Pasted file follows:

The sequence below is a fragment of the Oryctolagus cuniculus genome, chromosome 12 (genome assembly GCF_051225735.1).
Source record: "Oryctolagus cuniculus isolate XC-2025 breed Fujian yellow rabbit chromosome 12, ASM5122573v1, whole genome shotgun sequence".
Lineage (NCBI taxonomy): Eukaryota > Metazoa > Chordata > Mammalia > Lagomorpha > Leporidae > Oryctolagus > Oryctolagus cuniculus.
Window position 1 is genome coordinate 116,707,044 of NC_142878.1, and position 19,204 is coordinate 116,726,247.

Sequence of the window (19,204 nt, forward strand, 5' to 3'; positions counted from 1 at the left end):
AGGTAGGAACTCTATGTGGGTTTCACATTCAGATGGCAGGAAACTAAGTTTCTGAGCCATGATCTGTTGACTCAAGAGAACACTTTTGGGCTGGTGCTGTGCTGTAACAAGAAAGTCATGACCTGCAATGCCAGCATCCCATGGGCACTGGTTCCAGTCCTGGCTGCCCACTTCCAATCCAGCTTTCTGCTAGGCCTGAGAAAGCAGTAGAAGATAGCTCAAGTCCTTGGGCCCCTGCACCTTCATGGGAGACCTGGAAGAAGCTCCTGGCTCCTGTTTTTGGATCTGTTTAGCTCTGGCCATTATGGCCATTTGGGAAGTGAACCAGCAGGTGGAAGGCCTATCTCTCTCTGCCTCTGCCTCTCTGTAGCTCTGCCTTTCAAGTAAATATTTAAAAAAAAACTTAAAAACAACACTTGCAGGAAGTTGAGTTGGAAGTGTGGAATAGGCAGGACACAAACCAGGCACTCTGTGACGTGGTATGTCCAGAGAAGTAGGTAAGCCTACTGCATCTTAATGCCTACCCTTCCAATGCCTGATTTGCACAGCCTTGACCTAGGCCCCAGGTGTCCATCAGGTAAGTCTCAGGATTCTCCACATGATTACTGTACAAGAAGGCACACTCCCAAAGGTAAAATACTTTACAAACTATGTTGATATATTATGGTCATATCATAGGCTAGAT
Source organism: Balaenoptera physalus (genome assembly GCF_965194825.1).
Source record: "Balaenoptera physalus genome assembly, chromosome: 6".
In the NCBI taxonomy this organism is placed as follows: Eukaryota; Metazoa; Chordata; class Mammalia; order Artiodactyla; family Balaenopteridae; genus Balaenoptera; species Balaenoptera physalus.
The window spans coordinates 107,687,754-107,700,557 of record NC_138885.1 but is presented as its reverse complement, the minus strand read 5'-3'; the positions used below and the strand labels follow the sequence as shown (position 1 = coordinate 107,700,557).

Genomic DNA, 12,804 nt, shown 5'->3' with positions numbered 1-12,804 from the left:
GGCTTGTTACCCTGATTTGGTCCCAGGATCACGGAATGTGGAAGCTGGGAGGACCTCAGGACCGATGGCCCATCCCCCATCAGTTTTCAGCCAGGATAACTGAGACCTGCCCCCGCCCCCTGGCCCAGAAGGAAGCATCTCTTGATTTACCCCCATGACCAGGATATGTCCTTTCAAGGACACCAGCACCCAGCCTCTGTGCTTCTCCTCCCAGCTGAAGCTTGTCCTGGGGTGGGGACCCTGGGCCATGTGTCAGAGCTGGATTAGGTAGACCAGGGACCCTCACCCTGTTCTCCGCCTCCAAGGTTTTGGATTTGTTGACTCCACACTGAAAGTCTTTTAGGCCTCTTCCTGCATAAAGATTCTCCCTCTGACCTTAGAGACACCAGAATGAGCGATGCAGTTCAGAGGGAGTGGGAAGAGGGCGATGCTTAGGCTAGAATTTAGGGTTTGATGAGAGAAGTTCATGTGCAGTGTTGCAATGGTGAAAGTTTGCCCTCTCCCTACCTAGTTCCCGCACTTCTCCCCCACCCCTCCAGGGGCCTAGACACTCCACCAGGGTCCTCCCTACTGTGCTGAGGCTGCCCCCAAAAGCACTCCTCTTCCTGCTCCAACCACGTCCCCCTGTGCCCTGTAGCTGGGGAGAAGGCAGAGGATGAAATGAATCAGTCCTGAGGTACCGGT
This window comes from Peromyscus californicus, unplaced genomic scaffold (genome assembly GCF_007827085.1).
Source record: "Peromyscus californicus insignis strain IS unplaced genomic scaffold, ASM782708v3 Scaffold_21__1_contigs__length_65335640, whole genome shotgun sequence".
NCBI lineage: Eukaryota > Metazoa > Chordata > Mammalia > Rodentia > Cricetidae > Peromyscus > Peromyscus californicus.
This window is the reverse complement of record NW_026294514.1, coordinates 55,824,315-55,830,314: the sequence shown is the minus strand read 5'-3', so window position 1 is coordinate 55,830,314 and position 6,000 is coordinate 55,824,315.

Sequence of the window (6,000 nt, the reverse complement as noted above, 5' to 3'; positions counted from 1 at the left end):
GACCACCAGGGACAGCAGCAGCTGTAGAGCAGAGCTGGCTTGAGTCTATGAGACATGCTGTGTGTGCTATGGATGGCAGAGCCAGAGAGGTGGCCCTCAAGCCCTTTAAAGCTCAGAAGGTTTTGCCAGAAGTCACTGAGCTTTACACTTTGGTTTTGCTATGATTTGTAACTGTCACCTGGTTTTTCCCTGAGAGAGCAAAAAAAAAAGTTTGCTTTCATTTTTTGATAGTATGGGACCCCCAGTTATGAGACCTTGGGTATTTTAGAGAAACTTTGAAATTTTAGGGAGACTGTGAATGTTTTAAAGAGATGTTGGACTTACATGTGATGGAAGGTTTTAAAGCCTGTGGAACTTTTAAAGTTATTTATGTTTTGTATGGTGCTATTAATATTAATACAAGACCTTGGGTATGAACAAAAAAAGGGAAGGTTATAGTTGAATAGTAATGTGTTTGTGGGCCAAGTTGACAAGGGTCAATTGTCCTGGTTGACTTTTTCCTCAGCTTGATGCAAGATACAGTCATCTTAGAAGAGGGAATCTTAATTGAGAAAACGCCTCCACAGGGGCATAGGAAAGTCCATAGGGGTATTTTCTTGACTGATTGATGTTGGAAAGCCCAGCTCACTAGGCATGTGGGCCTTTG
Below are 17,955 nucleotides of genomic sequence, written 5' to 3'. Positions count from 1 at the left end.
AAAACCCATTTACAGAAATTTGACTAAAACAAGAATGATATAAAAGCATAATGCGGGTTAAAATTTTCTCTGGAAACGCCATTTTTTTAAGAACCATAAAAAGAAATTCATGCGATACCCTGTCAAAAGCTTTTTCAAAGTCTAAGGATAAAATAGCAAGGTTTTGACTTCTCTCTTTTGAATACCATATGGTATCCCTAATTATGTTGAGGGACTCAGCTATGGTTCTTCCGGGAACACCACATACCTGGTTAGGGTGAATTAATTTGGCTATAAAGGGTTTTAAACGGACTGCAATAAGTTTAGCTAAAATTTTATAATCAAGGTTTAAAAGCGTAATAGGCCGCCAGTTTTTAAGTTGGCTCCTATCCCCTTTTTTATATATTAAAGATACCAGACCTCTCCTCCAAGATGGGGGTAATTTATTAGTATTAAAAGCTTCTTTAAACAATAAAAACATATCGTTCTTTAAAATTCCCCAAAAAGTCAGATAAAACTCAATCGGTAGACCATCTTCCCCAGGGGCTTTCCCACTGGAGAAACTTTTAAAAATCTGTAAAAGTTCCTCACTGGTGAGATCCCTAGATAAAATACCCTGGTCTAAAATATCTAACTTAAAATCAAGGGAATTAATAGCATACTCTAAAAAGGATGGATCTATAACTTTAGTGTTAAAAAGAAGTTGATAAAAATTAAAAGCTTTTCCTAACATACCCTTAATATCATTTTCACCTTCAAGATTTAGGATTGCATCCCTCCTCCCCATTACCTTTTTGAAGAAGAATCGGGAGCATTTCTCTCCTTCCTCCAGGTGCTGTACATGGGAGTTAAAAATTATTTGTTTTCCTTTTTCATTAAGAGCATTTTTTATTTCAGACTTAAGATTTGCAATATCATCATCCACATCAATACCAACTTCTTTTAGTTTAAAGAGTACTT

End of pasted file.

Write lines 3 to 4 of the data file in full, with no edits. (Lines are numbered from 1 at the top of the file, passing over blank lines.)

Lineage (NCBI taxonomy): Eukaryota > Metazoa > Chordata > Mammalia > Lagomorpha > Leporidae > Oryctolagus > Oryctolagus cuniculus.
Window position 1 is genome coordinate 116,707,044 of NC_142878.1, and position 19,204 is coordinate 116,726,247.